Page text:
Microsoft Office Tutorials and References
In Depth Information
Figure 12.31. The quirky
The quirky LOOKUP
LOOKUP function decided to do a
function decided to do a VLOOKUP
HLOOKUP, depending on the shape of the lookup array.
, depending on the shape of the lookup array.
In addition, LOOKUP always performs a range lookup, similar to leaving
off the FALSE as the fourth parameter of VLOOKUP or HLOOKUP. For this
reason, your lookup array must always be sorted.
If you do not want to return a value from the last column of the array, you
can specify two vectors in the alternative form of the syntax discussed in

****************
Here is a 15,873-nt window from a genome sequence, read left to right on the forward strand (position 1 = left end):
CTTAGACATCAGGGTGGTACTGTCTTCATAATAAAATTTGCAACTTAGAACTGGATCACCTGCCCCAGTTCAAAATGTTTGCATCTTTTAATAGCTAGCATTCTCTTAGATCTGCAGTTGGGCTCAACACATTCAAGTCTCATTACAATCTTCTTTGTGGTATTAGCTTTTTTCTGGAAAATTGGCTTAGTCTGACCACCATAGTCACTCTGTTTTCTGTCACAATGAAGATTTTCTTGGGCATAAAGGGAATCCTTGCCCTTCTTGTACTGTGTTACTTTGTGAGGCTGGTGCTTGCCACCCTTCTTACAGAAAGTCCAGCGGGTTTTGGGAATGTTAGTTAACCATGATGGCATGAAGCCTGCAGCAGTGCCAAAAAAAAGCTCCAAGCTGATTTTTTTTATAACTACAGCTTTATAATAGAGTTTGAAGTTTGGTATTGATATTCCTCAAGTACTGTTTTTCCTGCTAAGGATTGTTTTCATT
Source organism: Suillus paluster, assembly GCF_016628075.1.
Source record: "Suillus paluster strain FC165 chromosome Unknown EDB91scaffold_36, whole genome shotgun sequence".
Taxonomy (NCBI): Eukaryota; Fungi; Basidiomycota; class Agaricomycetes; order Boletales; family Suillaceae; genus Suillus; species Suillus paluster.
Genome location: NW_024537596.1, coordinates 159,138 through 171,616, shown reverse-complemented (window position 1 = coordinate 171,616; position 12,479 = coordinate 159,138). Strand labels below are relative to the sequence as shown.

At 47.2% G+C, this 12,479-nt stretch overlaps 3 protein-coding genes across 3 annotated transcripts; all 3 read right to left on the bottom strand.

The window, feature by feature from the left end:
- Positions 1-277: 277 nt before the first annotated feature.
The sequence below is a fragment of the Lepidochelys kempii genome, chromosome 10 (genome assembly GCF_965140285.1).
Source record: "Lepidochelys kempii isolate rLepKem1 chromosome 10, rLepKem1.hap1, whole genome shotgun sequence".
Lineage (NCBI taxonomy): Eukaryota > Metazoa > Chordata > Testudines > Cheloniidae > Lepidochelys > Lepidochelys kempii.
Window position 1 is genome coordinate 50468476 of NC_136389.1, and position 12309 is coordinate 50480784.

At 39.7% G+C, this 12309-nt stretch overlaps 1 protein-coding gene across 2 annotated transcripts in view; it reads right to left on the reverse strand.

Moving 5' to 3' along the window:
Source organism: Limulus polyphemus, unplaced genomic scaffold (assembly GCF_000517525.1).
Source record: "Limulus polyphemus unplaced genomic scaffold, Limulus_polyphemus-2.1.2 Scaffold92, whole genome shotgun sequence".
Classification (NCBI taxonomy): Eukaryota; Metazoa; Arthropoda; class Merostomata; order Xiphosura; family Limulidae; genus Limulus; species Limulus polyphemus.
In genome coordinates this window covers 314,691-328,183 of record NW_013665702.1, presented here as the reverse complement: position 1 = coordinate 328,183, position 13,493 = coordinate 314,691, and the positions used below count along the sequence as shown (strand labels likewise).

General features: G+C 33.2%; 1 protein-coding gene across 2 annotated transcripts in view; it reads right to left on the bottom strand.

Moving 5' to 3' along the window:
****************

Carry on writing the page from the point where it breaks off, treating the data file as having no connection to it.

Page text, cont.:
the next section.
LOOKUP(lookup_value, lookup_vector, result_vector)
In this version of the LOOKUP function, you specify vectors that are either
one row tall or one column wide. This version enables you to do a lookup
similar to VLOOKUP where the result field is to the left of the key field. It
also enables you to perform the mythical VHLOOKUP,where you look up a
value in a vertical vector and get the result from a horizontal vector. In
cell C4 of Figure 12.31 , the result vector E7:H7 is horizontal whereas the
lookup vector E2:E5 is vertical.
One additional super-power of the old LOOKUP function is the ability to
look up several values at once. You have to use Ctrl+Shift+Enter to accept
the formula, and because LOOKUP will be returning an array of answers,